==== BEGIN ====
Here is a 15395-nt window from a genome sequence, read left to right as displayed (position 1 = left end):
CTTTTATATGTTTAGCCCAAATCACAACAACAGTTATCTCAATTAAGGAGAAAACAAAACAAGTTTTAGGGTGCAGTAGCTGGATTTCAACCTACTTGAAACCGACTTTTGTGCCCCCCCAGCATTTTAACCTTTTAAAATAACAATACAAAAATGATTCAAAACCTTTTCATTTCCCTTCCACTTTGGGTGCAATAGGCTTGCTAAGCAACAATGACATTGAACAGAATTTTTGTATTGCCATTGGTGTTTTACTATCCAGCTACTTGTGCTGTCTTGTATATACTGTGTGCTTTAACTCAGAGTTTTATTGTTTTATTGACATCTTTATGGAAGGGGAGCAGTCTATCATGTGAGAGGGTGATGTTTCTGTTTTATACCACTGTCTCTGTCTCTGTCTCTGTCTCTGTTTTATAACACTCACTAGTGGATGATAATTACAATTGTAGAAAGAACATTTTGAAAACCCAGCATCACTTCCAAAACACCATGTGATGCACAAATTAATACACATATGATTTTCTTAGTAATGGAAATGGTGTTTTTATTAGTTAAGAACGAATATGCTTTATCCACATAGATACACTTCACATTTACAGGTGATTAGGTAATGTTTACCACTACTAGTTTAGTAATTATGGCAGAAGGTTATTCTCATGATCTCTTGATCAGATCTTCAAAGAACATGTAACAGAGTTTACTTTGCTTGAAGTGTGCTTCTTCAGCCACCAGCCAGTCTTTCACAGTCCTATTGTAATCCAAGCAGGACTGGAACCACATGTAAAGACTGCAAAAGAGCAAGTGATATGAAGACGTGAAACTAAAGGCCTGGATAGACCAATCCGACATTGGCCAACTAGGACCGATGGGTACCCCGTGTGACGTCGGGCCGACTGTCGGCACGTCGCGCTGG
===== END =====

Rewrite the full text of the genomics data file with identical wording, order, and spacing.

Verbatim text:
Here is a 15395-nt window from a genome sequence, read left to right as displayed (position 1 = left end):
CTTTTATATGTTTAGCCCAAATCACAACAACAGTTATCTCAATTAAGGAGAAAACAAAACAAGTTTTAGGGTGCAGTAGCTGGATTTCAACCTACTTGAAACCGACTTTTGTGCCCCCCCAGCATTTTAACCTTTTAAAATAACAATACAAAAATGATTCAAAACCTTTTCATTTCCCTTCCACTTTGGGTGCAATAGGCTTGCTAAGCAACAATGACATTGAACAGAATTTTTGTATTGCCATTGGTGTTTTACTATCCAGCTACTTGTGCTGTCTTGTATATACTGTGTGCTTTAACTCAGAGTTTTATTGTTTTATTGACATCTTTATGGAAGGGGAGCAGTCTATCATGTGAGAGGGTGATGTTTCTGTTTTATACCACTGTCTCTGTCTCTGTCTCTGTCTCTGTTTTATAACACTCACTAGTGGATGATAATTACAATTGTAGAAAGAACATTTTGAAAACCCAGCATCACTTCCAAAACACCATGTGATGCACAAATTAATACACATATGATTTTCTTAGTAATGGAAATGGTGTTTTTATTAGTTAAGAACGAATATGCTTTATCCACATAGATACACTTCACATTTACAGGTGATTAGGTAATGTTTACCACTACTAGTTTAGTAATTATGGCAGAAGGTTATTCTCATGATCTCTTGATCAGATCTTCAAAGAACATGTAACAGAGTTTACTTTGCTTGAAGTGTGCTTCTTCAGCCACCAGCCAGTCTTTCACAGTCCTATTGTAATCCAAGCAGGACTGGAACCACATGTAAAGACTGCAAAAGAGCAAGTGATATGAAGACGTGAAACTAAAGGCCTGGATAGACCAATCCGACATTGGCCAACTAGGACCGATGGGTACCCCGTGTGACGTCGGGCCGACTGTCGGCACGTCGCGCTGG